- Union County Public Schools
Western Union Elementary wins grant to bring solar educational projects to students
If Kristi Williford has her way, her school will be unique among Union County Public Schools (UCPS). Williford, principal of Western Union Elementary, is on a mission to make it the only school in UCPS with a solar panel.
“It’s going to enrich the curriculum,” said Williford. “It’s going to engage kids because, even within Union County, there are a lot of solar panel farms coming. So, just being able to give them that knowledge of what it can do for you, when it’s useful, and when it’s not useful.”
Williford and teachers are working to add more environmental education to Western Union Elementary. “Last year we built an outdoor garden. We’re really trying to build our teachers’ capacity to find ways to engage students utilizing the outdoors,” and she believes this is the perfect time to introduce solar education to her K-5 students. “I think we have to start young giving students the opportunity to know what is out there. Starting at this age, they learn about energy. That’s one of the science units. And power.”
How does a school get a solar panel?
NC GreenPower Solar+ Schools is a program that brings solar educational projects to schools.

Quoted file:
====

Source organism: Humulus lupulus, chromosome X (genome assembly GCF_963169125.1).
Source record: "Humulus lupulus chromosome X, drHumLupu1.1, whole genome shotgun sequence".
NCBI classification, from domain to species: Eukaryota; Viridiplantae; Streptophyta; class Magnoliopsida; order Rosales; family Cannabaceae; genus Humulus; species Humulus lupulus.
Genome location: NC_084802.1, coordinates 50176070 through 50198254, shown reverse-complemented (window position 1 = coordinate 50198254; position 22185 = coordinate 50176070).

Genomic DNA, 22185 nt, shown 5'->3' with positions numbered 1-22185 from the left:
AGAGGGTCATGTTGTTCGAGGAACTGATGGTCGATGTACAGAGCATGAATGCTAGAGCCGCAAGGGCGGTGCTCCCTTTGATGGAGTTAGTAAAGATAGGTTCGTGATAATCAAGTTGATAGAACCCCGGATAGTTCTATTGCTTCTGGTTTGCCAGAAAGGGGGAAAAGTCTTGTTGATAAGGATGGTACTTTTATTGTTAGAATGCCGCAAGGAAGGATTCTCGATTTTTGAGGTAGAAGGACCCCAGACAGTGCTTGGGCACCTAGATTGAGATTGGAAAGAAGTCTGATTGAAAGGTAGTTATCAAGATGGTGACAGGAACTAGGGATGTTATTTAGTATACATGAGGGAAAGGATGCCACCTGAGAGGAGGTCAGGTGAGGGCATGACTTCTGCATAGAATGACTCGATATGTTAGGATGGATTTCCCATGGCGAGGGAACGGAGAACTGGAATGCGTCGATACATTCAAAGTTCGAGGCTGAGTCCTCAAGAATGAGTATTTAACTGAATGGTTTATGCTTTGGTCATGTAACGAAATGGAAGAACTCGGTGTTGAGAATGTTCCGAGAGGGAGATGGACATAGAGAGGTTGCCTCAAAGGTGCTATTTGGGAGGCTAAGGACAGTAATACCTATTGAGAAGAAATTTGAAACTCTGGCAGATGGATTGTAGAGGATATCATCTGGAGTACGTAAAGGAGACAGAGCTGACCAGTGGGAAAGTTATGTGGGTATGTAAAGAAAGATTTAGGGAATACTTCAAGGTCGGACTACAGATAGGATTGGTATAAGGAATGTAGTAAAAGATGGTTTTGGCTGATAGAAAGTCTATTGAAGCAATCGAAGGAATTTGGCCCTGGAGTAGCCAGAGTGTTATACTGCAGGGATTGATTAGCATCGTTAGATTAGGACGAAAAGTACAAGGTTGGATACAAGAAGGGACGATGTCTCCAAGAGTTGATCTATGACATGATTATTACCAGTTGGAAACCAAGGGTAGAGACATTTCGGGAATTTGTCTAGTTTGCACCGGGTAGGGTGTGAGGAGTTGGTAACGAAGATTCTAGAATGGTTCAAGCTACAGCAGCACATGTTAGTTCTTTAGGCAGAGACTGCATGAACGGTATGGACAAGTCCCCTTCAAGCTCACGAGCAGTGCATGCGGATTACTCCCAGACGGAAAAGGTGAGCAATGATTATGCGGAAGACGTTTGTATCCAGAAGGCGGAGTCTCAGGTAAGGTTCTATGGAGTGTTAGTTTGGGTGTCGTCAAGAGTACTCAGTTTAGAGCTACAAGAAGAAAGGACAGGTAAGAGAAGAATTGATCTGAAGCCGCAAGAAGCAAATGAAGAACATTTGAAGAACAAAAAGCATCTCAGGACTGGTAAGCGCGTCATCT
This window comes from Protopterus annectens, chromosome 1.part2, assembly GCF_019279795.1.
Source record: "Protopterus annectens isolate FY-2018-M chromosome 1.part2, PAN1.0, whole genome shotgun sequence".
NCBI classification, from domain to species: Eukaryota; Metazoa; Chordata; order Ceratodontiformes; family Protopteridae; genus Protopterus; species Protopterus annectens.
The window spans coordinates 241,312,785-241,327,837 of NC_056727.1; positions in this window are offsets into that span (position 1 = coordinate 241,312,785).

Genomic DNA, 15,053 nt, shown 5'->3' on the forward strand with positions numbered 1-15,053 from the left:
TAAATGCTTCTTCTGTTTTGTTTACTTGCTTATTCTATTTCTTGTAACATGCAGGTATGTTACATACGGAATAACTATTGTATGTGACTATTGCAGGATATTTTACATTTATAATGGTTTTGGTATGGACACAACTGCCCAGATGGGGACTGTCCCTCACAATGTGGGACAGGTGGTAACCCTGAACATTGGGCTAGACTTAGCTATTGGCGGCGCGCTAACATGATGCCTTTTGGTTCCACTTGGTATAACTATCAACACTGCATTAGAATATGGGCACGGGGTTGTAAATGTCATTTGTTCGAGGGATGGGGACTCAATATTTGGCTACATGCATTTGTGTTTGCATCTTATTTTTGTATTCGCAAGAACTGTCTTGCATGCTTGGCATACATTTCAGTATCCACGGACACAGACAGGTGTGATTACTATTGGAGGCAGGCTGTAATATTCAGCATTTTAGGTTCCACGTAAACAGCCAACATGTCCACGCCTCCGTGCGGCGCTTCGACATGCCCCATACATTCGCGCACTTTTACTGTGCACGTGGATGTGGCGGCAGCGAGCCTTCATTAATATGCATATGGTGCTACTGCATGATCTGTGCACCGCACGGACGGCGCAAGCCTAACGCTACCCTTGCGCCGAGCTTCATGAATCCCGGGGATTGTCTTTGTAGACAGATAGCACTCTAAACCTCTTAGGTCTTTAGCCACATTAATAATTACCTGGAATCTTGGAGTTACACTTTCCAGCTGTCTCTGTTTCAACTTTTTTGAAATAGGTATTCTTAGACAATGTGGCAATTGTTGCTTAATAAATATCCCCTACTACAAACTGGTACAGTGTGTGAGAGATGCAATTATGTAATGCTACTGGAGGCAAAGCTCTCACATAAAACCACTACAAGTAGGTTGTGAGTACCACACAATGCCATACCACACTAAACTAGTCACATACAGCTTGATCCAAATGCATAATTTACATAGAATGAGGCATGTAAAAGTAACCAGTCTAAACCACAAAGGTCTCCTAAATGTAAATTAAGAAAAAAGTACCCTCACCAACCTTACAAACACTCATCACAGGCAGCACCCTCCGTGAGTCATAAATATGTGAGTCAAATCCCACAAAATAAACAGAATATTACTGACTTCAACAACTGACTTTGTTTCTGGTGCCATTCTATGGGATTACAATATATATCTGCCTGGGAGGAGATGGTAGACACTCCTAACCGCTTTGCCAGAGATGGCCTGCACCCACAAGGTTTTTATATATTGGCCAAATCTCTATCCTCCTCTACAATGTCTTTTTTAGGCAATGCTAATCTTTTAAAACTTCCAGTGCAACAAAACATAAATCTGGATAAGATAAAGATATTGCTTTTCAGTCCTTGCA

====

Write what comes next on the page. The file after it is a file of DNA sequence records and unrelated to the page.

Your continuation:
Schools have to apply for one of NC GreenPower’s matching $27,000 grant that will install an educational solar photovoltaic (PV) array. Schools also receive $14,000 in related benefits, including modules, a STEM curriculum, and teacher training.
Earlier this year, a team of teachers at Western Union Elementary applied for, and won, one of the matching grants.
Western Union Elementary is one of 10 North Carolina schools that won the solar panel. It’s the only school in Union County.
“The team of teachers who helped write it was very excited because we just weren’t sure,” Williford said. “We didn’t know what to expect.”
Winning was the first hurdle.
Because it’s a matching grant, the school has to raise $12,000.
Now comes the second hurdle. How do you raise $12,000 during a pandemic?
Williford says Union Power donated $6,000. The school is trying to fundraise the rest of the money, but the clock is ticking. If Western Union Elementary doesn’t raise its matching funds, the school will lose the solar panel.
Normally, parents willingly give money to help Western Union Elementary pay for educational projects. The COVID-19 pandemic has cast a pall over fundraising efforts for the solar panel. Parents are reaching out to businesses, hoping one or several will donate and form a partnership with the school.
Optimistic that the fundraising will succeed, Western Union Elementary already has some ideas about where on the school campus they would put the solar panel.
Teachers are visualizing it inside the outdoor garden or just outside the fence that’s around the garden. Another possible location could be on the building.
The location is a hurdle Williford would be happy to face.
Click here to donate to Western Union Elementary fundraising efforts.